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I'm finding myself applying a function to the values and the index of a TimeSeries. The way I do this is by building a DataFrame of the the values and and the index of the TimeSeries and then applying a function to the DataFrame.

# imports
import pandas as pd
import numpy as np

# Set up some input time series
dates = pd.date_range('2012-04-01', periods=500,freq='MS')
ts = pd.Series(np.arange(500), index=dates)

# Build data frame of values and index
tmp = pd.concat([ts, ts.index.to_series()], join='outer', axis=1)

# Example function to apply
f = lambda x: x[0] / 4 if x[1].month % 3 == 1 else 0

# Apply function
out = tmp.apply(f, axis=1)

I have a sneaking suspicion that this is not the most elegant / efficient way to approach this but can't find anything in the docs to suggest a better route. Any ideas?

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2 Answers 2

up vote 0 down vote accepted

this is a more efficient solution

s = Series(np.arange(500), index=dates)
(s/4).where(s.index.month % 3 == 1, 0)
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That doesn't work (although it looks like it should!). When I apply your solution I get s where s.index.month % 3 == 1 and s/4 where s.index.month % 3 != 1; I wanted s/4 and 0 respectively –  James MacAdie Aug 30 '13 at 14:19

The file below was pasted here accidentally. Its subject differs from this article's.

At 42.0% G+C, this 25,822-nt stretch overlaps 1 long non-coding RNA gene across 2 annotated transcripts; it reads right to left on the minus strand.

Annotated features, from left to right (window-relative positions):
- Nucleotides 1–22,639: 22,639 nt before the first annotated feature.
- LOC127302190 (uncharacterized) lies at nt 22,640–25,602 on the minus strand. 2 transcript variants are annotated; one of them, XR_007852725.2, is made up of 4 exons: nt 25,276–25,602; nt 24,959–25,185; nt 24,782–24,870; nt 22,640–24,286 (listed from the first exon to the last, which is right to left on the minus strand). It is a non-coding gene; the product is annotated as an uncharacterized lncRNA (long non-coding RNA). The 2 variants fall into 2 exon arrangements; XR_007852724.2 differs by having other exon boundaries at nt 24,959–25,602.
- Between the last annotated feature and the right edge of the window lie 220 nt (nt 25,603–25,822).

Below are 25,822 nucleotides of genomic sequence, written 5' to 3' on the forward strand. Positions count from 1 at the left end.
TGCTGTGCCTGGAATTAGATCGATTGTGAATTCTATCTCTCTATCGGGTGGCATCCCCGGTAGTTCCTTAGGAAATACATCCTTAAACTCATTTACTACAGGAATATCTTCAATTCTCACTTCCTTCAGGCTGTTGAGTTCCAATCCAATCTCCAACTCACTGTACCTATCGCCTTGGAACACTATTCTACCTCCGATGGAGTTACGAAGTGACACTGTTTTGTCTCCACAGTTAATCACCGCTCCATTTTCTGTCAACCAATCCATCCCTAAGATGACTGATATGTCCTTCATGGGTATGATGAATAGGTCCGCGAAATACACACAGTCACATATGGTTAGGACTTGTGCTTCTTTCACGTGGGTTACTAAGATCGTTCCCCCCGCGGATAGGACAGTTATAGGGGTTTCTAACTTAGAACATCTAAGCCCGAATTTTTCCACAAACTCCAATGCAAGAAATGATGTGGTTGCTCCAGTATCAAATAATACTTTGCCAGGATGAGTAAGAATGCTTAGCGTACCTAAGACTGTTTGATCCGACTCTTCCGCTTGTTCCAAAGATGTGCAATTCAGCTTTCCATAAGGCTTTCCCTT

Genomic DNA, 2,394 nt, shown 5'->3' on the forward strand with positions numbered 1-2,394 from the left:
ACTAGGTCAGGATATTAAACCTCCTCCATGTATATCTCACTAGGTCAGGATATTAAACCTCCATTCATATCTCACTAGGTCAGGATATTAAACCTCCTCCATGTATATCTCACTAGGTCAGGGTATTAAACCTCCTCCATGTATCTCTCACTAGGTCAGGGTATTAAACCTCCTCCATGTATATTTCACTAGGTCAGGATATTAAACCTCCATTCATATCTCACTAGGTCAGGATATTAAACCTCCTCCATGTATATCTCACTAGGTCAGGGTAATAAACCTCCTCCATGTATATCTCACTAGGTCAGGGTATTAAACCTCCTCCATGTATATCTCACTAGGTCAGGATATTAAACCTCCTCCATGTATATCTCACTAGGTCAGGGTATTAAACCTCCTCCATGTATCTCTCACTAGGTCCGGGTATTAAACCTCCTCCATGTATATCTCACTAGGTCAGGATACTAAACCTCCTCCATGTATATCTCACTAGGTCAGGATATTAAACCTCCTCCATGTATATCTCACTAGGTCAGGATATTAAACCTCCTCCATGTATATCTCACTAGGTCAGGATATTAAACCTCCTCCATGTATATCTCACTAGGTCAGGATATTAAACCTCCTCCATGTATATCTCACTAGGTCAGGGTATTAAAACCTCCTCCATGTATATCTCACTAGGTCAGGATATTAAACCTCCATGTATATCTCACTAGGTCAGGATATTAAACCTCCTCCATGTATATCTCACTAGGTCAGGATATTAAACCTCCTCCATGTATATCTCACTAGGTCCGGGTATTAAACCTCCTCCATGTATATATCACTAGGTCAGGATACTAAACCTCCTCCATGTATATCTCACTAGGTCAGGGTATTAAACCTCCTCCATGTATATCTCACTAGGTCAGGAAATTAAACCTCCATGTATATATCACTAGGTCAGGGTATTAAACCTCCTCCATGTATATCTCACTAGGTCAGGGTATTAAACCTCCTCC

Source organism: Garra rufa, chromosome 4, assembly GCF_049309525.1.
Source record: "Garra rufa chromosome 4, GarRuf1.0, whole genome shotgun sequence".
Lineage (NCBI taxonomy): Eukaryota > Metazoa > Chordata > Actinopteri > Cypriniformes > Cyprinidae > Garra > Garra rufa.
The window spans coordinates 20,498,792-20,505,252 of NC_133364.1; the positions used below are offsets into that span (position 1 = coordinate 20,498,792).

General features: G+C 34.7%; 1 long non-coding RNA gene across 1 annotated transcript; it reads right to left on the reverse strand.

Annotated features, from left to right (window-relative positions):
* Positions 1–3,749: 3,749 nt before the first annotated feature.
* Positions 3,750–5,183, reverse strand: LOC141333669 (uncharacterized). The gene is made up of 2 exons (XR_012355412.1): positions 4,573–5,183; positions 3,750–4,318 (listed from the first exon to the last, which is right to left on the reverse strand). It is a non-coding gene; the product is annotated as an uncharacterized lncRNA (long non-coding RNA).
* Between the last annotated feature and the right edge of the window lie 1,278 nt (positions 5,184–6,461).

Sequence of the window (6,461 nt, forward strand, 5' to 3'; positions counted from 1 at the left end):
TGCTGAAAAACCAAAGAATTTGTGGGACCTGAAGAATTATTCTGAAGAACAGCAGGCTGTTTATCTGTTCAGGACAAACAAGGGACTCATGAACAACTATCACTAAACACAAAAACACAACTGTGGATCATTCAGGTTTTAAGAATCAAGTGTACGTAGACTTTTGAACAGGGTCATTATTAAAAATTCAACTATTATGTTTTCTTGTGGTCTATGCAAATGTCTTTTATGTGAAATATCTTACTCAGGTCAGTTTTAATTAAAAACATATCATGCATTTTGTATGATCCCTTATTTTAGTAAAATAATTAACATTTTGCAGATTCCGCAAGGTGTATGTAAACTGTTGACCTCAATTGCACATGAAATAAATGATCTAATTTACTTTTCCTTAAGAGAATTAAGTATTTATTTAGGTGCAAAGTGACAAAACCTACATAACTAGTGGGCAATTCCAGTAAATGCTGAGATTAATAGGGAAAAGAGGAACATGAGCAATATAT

@Jeff This is wrong, the third argument to where is inplace so the 0 means False here and is actually the default. –  Phillip Cloud Aug 30 '13 at 14:37
ok I think is easy to enable though, let me think about it. you can also do as a chained loc (same idea) –  Jeff Aug 30 '13 at 15:24
updated - should work now –  Jeff Aug 30 '13 at 15:31
Awesome. Nearly 40 times faster to boot! As an idea it is limited to if statement evaluations but that's a common enough use case to make this idiom worthwhile. –  James MacAdie Sep 2 '13 at 13:29

You can do it at least a little bit more elegant by using the DataFrame as follows

ts = pd.DataFrame({ "data": np.arange(500) }, index=dates)
f = lambda x: x["data"] / 4 if x.name.month % 3 == 1 else 0
ts.apply(f, axis=1)

You can access the index of a dataframe's element using the name-property.

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I like the idea and is along the lines of what I was thinking about. The trouble is I can't make it work, if I apply your exact code (plus my def of dates) I get a Type Error: TypeError: ("unsupported operand type(s) for /: 'buffer' and 'int'", u'occurred at index 2012-04-01 00:00:00') –  James MacAdie Aug 30 '13 at 9:52
If I debug inside the function that is .applyed I seem to just have an array of values, representing a given row of data in x. I suspect things like the .name method only works outside of .apply as inside you're not really working with a DataFrame object any more –  James MacAdie Aug 30 '13 at 9:56
Sorry for that, it's fixed now (df.data returns the internal storage, if you name a column "data" you have to use df["data"]). –  filmor Aug 30 '13 at 10:37
And you /are/ working on a DataFrame object inside of apply indeed. –  filmor Aug 30 '13 at 10:39
Actually inside apply we seem to be working with a Series object, the name of which is the index of the DataFrame we're iterating through. This is why your name suggestion works for accessing the value of the index. It seems apply collapses a "dimension" of the initiating object so this is why working on a TimeSeries directly only left me with a value object and no way to access the value of the index. Not a perfect solution then but def better than where I was. Thanks again for all the help. –  James MacAdie Aug 30 '13 at 11:23

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